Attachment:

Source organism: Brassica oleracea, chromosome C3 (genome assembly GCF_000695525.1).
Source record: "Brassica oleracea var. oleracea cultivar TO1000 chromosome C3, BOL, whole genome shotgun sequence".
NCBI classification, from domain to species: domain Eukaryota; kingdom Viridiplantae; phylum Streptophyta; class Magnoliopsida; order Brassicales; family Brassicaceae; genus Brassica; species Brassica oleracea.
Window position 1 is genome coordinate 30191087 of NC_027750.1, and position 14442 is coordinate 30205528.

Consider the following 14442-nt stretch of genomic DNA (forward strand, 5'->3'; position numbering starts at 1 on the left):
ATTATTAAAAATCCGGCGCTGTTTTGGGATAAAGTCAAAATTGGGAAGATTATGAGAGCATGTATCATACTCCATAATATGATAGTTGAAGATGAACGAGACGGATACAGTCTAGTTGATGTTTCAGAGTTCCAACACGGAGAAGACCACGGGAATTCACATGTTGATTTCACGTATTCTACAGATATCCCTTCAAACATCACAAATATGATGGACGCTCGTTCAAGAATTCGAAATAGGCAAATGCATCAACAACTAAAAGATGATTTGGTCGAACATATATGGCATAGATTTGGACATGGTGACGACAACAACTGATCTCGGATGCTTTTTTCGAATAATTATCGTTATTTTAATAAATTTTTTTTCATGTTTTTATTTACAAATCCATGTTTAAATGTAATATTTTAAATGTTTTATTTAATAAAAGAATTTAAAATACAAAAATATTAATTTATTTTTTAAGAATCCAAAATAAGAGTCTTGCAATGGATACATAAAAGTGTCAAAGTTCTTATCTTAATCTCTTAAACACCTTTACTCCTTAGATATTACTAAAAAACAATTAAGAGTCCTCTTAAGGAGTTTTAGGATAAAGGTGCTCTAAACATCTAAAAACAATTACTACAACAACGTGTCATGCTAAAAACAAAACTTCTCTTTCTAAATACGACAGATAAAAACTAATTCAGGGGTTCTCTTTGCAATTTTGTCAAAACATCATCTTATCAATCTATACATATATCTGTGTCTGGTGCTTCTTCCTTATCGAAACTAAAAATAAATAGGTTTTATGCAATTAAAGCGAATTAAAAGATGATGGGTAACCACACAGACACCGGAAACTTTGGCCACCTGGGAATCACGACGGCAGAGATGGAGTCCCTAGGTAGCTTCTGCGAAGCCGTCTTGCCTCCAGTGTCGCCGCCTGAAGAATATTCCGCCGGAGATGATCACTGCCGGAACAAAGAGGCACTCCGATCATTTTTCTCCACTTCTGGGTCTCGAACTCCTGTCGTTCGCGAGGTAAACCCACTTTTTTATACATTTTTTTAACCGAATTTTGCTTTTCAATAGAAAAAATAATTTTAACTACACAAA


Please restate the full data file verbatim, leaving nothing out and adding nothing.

Source organism: Brassica oleracea, chromosome C3 (genome assembly GCF_000695525.1).
Source record: "Brassica oleracea var. oleracea cultivar TO1000 chromosome C3, BOL, whole genome shotgun sequence".
NCBI classification, from domain to species: domain Eukaryota; kingdom Viridiplantae; phylum Streptophyta; class Magnoliopsida; order Brassicales; family Brassicaceae; genus Brassica; species Brassica oleracea.
Window position 1 is genome coordinate 30191087 of NC_027750.1, and position 14442 is coordinate 30205528.

Consider the following 14442-nt stretch of genomic DNA (forward strand, 5'->3'; position numbering starts at 1 on the left):
ATTATTAAAAATCCGGCGCTGTTTTGGGATAAAGTCAAAATTGGGAAGATTATGAGAGCATGTATCATACTCCATAATATGATAGTTGAAGATGAACGAGACGGATACAGTCTAGTTGATGTTTCAGAGTTCCAACACGGAGAAGACCACGGGAATTCACATGTTGATTTCACGTATTCTACAGATATCCCTTCAAACATCACAAATATGATGGACGCTCGTTCAAGAATTCGAAATAGGCAAATGCATCAACAACTAAAAGATGATTTGGTCGAACATATATGGCATAGATTTGGACATGGTGACGACAACAACTGATCTCGGATGCTTTTTTCGAATAATTATCGTTATTTTAATAAATTTTTTTTCATGTTTTTATTTACAAATCCATGTTTAAATGTAATATTTTAAATGTTTTATTTAATAAAAGAATTTAAAATACAAAAATATTAATTTATTTTTTAAGAATCCAAAATAAGAGTCTTGCAATGGATACATAAAAGTGTCAAAGTTCTTATCTTAATCTCTTAAACACCTTTACTCCTTAGATATTACTAAAAAACAATTAAGAGTCCTCTTAAGGAGTTTTAGGATAAAGGTGCTCTAAACATCTAAAAACAATTACTACAACAACGTGTCATGCTAAAAACAAAACTTCTCTTTCTAAATACGACAGATAAAAACTAATTCAGGGGTTCTCTTTGCAATTTTGTCAAAACATCATCTTATCAATCTATACATATATCTGTGTCTGGTGCTTCTTCCTTATCGAAACTAAAAATAAATAGGTTTTATGCAATTAAAGCGAATTAAAAGATGATGGGTAACCACACAGACACCGGAAACTTTGGCCACCTGGGAATCACGACGGCAGAGATGGAGTCCCTAGGTAGCTTCTGCGAAGCCGTCTTGCCTCCAGTGTCGCCGCCTGAAGAATATTCCGCCGGAGATGATCACTGCCGGAACAAAGAGGCACTCCGATCATTTTTCTCCACTTCTGGGTCTCGAACTCCTGTCGTTCGCGAGGTAAACCCACTTTTTTATACATTTTTTTAACCGAATTTTGCTTTTCAATAGAAAAAATAATTTTAACTACACAAA